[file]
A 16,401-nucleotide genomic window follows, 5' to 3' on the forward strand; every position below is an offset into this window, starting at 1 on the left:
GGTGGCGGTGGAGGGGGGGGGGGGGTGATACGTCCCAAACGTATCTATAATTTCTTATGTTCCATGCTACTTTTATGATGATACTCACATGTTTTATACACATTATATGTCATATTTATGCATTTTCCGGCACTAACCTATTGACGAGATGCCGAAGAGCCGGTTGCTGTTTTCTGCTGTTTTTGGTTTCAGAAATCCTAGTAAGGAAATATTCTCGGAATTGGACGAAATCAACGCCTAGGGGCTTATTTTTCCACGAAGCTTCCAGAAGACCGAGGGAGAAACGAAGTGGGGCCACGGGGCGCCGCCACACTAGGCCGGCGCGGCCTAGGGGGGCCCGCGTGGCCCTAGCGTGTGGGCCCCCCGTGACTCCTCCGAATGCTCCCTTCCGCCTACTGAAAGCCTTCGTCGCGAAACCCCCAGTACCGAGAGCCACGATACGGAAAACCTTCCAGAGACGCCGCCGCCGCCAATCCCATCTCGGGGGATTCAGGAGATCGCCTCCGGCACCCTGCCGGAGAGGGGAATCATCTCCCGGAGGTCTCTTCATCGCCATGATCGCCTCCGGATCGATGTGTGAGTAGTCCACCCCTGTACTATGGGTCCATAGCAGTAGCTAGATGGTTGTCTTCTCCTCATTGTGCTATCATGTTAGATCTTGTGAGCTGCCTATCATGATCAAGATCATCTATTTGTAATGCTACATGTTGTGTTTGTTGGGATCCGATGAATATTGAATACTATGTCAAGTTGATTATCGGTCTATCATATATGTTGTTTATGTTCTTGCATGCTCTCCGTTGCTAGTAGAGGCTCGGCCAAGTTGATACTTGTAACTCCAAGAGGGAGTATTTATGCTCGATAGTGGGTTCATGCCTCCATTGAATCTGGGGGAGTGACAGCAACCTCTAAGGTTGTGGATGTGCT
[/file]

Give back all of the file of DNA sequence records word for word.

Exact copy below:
A 16,401-nucleotide genomic window follows, 5' to 3' on the forward strand; every position below is an offset into this window, starting at 1 on the left:
GGTGGCGGTGGAGGGGGGGGGGGGGTGATACGTCCCAAACGTATCTATAATTTCTTATGTTCCATGCTACTTTTATGATGATACTCACATGTTTTATACACATTATATGTCATATTTATGCATTTTCCGGCACTAACCTATTGACGAGATGCCGAAGAGCCGGTTGCTGTTTTCTGCTGTTTTTGGTTTCAGAAATCCTAGTAAGGAAATATTCTCGGAATTGGACGAAATCAACGCCTAGGGGCTTATTTTTCCACGAAGCTTCCAGAAGACCGAGGGAGAAACGAAGTGGGGCCACGGGGCGCCGCCACACTAGGCCGGCGCGGCCTAGGGGGGCCCGCGTGGCCCTAGCGTGTGGGCCCCCCGTGACTCCTCCGAATGCTCCCTTCCGCCTACTGAAAGCCTTCGTCGCGAAACCCCCAGTACCGAGAGCCACGATACGGAAAACCTTCCAGAGACGCCGCCGCCGCCAATCCCATCTCGGGGGATTCAGGAGATCGCCTCCGGCACCCTGCCGGAGAGGGGAATCATCTCCCGGAGGTCTCTTCATCGCCATGATCGCCTCCGGATCGATGTGTGAGTAGTCCACCCCTGTACTATGGGTCCATAGCAGTAGCTAGATGGTTGTCTTCTCCTCATTGTGCTATCATGTTAGATCTTGTGAGCTGCCTATCATGATCAAGATCATCTATTTGTAATGCTACATGTTGTGTTTGTTGGGATCCGATGAATATTGAATACTATGTCAAGTTGATTATCGGTCTATCATATATGTTGTTTATGTTCTTGCATGCTCTCCGTTGCTAGTAGAGGCTCGGCCAAGTTGATACTTGTAACTCCAAGAGGGAGTATTTATGCTCGATAGTGGGTTCATGCCTCCATTGAATCTGGGGGAGTGACAGCAACCTCTAAGGTTGTGGATGTGCT